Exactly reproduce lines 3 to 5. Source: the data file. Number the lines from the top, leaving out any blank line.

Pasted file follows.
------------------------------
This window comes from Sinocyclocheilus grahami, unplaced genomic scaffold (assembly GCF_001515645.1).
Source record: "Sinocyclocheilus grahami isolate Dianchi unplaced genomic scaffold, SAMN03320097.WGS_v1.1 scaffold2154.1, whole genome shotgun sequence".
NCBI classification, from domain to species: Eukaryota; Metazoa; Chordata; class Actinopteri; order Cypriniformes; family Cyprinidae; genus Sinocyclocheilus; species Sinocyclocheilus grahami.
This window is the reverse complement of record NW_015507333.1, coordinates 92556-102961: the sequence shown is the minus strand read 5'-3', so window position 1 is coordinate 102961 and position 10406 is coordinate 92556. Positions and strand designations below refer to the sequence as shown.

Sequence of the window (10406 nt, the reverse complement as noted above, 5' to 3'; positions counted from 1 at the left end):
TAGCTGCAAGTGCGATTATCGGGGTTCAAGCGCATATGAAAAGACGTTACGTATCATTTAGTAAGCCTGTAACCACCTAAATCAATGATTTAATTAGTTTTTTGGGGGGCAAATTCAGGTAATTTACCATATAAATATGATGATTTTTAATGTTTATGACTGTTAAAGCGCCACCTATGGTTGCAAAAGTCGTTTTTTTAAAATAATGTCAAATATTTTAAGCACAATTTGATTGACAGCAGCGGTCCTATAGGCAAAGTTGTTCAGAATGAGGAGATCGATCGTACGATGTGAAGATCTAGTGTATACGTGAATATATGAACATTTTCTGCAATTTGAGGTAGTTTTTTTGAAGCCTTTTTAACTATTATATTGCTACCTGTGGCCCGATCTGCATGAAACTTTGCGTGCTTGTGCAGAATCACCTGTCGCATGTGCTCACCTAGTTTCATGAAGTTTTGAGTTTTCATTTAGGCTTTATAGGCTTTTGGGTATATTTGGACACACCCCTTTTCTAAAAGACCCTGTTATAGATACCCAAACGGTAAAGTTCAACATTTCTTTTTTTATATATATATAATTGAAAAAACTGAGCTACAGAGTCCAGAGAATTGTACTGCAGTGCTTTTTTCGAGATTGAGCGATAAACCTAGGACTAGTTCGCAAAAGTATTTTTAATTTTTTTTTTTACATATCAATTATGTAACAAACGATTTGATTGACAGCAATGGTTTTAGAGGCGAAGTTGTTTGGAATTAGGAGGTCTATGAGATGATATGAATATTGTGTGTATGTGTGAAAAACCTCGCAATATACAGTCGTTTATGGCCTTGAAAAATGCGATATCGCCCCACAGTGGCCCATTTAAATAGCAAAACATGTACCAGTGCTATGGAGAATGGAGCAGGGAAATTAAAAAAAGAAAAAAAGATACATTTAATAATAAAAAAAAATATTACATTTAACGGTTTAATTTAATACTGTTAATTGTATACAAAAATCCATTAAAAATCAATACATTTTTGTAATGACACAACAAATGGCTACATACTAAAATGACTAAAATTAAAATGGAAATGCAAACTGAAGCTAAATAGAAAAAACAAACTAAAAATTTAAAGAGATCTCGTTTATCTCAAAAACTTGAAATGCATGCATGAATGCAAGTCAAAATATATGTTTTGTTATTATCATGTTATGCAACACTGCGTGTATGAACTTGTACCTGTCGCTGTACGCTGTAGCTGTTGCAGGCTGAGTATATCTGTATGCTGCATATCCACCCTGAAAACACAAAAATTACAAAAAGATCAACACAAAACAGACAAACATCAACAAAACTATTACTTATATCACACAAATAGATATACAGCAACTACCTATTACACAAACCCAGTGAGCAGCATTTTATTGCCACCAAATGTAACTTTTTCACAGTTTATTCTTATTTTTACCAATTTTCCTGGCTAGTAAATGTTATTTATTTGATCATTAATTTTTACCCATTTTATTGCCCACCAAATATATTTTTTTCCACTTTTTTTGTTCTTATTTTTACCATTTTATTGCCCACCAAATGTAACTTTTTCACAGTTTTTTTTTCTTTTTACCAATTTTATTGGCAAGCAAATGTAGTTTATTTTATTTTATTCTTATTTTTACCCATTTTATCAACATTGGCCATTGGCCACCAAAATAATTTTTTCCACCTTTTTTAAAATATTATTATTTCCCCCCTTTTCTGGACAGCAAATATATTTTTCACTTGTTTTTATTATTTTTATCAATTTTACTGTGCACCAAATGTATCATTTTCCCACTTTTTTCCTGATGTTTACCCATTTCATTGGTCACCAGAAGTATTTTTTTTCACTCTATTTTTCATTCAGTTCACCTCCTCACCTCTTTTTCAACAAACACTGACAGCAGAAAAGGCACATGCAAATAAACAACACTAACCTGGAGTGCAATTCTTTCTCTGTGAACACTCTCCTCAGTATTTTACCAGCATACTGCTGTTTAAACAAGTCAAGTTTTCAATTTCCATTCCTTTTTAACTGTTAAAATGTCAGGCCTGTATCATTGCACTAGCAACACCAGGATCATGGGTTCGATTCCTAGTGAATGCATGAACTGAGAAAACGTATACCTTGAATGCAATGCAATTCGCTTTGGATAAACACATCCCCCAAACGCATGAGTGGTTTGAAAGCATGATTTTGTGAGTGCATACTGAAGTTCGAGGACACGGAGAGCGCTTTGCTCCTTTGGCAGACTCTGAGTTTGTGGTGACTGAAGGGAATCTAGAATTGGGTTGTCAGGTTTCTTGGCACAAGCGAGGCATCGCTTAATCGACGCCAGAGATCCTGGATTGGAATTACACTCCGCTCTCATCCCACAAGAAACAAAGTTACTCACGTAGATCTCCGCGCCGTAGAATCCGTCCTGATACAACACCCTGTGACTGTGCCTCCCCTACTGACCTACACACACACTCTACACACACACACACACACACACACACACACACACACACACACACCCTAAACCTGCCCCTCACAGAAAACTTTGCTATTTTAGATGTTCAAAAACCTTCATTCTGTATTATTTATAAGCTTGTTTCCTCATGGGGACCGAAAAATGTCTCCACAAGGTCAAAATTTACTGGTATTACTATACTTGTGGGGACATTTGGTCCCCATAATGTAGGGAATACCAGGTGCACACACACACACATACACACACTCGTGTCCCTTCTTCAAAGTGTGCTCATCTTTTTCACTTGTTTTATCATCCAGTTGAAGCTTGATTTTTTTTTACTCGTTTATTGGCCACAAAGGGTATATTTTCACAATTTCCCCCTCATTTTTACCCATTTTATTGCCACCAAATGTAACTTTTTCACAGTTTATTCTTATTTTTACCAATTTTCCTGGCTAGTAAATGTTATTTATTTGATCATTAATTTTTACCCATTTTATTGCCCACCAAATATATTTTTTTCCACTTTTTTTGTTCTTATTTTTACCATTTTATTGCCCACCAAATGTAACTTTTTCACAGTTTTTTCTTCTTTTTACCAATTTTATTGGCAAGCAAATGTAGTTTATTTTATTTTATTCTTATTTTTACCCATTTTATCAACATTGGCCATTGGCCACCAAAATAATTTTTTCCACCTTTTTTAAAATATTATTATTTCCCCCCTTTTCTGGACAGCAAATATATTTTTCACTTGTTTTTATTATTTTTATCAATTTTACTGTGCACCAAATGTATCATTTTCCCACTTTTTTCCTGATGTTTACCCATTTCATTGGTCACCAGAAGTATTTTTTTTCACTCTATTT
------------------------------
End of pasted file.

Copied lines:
NCBI classification, from domain to species: Eukaryota; Metazoa; Chordata; class Actinopteri; order Cypriniformes; family Cyprinidae; genus Sinocyclocheilus; species Sinocyclocheilus grahami.
This window is the reverse complement of record NW_015507333.1, coordinates 92556-102961: the sequence shown is the minus strand read 5'-3', so window position 1 is coordinate 102961 and position 10406 is coordinate 92556. Positions and strand designations below refer to the sequence as shown.

Sequence of the window (10406 nt, the reverse complement as noted above, 5' to 3'; positions counted from 1 at the left end):